Adding a Redis cache to an Express app

Redis is, according to its own website, “an open source (BSD licensed), in-memory data structure store, used as a database, cache and message broker”.

In other words, Redis can be used as a blazing fast cache, and it’s dead simple to use.

Let’s use as an example a simple Express application. It doesn’t really matter what it does, just know that when the user visits the / route, the greet function is called and it takes between 1 and 3 seconds to run.

const express = require('express')
const app = express()
const port = 3000
const wait = ms => new Promise(resolve => setTimeout(resolve, ms))function greet(req, res) {
const between1and3seconds =
1000 + Math.floor(Math.random() * Math.floor(2000))
wait(between1and3seconds).then(() =>
res.send(`Hello, I just waited ${between1and3seconds} ms`),
)
}
app.get('/', greet)
app.listen(port, () => console.log(`Example app listening on port ${port}!`))

Every call will return new data, but each call will take between 1 and 3 seconds.

Using Redis, it’s easy to establish a cache. The first call is stored in the Redis in-memory database, and each subsequent call is returned from cache. This of course means that each subsequent call returns the same data.

The first step is to install Redis, the easiest way for macOS users is to use brew:

$ brew install redis

The Redis website has a download section with alternatives for other operating systems and even provides Docker images.

Once Redis is installed, simply start it. Personally I don’t like services running in the background so I created a small script:

!#/bin/zsh
redis-server /usr/local/Homebrew/etc/redis.conf

If you use Docker, you can use a simple docker-compose.yml file:

version: '3'
services:
redis:
container_name: redis-cache
image: redis
ports:
- '6379:6379'

And then start Redis using docker-compose up -d

Regardless of the method and environment, Redis should be a two step process: install, and start. There is no other configuration required.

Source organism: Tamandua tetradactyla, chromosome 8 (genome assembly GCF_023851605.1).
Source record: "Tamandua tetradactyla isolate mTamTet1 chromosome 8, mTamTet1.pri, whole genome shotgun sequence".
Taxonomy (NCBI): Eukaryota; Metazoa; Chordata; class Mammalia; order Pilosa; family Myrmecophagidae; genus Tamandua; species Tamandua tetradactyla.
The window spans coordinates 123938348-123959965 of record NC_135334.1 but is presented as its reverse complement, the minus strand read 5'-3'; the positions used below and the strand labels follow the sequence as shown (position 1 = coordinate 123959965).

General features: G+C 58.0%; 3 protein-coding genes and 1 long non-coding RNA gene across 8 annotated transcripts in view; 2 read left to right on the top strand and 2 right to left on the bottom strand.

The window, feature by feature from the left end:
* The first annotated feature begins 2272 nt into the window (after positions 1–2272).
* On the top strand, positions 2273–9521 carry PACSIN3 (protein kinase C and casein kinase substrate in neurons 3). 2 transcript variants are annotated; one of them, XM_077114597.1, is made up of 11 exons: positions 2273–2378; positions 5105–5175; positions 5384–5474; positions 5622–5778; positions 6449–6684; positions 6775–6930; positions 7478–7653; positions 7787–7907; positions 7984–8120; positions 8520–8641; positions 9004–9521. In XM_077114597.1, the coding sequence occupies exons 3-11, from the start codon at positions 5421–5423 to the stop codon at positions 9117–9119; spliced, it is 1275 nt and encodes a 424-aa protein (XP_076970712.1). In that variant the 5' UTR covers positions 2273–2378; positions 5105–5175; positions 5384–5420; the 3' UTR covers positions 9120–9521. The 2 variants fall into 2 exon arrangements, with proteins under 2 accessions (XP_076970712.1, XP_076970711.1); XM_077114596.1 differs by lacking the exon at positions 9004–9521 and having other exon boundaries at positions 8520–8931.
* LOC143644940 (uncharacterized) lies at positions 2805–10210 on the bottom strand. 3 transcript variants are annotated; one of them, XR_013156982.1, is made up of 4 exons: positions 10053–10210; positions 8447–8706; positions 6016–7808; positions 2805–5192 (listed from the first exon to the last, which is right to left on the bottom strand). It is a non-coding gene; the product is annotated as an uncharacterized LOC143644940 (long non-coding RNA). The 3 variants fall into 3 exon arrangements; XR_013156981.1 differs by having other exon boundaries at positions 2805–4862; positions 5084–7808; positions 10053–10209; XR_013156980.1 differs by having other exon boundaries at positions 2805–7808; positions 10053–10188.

The next step is to connect our application to Redis. In order to do this, we’re going to add a new dependency:

$ npm install express-redis-cache

Then, we’re going to configure our cache. By default the cache never expires, but while it may suit some situations, it’s more likely that we’ll want cached data to expire after a while, so let’s change our cache a bit so it expires after 10 seconds.

const ExpressRedisCache = require('express-redis-cache')
const cache = ExpressRedisCache({
expire: 10, // optional: expire every 10 seconds
})

And while we could use the cache on our existing route '/' , we’re going to create a new route instead, so we can compare the two:

app.get('/cached', cache.route(), greet)

The first call to /cached is still going to be slow, but every single call in the next 10 seconds is going to be lightning fast:

Obviously, since no new data is fetched, the greeting message remains the same, until a new non-cached call is made 10 seconds after the first one.

This is a good technique to use when:

  • The data returned by a service does not change very frequently
  • A particular route is slowed down by multiple services
  • An API called from the Express application is rate limited: call it once and retrieve from cache subsequent times

This is not a good technique when:

  • A service uses cookies/headers as parameters, since by default the URL is cache. However it is possible to cache per user session and to cache conditionally. This comes in handy to cache GraphQL queries.
  • The data changes faster than the cache expires.

Also, be mindful of REST operations, while it makes sense to cache a GET request, it might not make sense to cache a POST request.

Further reading:

Full code

Previously Paris and Geneva, currently New York. Can also be found at https://dev.to/arnaud

Previously Paris and Geneva, currently New York. Can also be found at https://dev.to/arnaud